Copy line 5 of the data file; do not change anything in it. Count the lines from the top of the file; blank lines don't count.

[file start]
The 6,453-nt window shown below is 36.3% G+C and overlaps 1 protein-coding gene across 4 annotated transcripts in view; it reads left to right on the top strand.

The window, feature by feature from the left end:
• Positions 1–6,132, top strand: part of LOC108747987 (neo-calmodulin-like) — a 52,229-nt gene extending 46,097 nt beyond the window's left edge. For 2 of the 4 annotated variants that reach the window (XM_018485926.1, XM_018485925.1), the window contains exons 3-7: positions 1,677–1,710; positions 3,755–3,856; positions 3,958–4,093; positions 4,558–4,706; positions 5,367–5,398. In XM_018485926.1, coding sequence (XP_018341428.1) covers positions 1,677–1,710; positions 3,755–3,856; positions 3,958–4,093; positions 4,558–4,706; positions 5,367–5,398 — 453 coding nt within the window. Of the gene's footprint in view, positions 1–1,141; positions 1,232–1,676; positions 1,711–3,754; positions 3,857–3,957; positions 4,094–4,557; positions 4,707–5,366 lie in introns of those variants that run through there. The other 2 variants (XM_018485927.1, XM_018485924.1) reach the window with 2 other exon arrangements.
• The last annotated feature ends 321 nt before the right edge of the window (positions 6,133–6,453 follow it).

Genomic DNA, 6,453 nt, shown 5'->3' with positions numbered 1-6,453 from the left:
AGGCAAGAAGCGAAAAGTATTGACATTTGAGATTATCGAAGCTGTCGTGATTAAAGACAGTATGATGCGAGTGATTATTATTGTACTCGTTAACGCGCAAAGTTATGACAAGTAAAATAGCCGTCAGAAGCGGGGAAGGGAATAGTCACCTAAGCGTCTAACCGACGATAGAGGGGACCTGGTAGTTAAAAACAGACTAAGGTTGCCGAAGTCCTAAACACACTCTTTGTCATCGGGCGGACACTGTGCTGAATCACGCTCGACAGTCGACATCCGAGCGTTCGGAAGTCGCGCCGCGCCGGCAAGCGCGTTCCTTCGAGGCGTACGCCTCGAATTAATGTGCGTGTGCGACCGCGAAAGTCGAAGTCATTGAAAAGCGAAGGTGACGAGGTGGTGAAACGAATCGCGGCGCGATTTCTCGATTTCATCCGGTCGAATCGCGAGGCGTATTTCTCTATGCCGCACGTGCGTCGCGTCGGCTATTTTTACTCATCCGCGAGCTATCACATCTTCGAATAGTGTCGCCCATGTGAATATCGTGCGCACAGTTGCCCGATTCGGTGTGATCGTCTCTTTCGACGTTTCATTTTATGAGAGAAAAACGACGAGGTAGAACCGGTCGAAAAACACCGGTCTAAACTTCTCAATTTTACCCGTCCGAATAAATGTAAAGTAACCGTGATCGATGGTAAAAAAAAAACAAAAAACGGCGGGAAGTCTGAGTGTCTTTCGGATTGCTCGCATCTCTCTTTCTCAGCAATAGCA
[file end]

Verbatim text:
Genomic DNA, 6,453 nt, shown 5'->3' with positions numbered 1-6,453 from the left: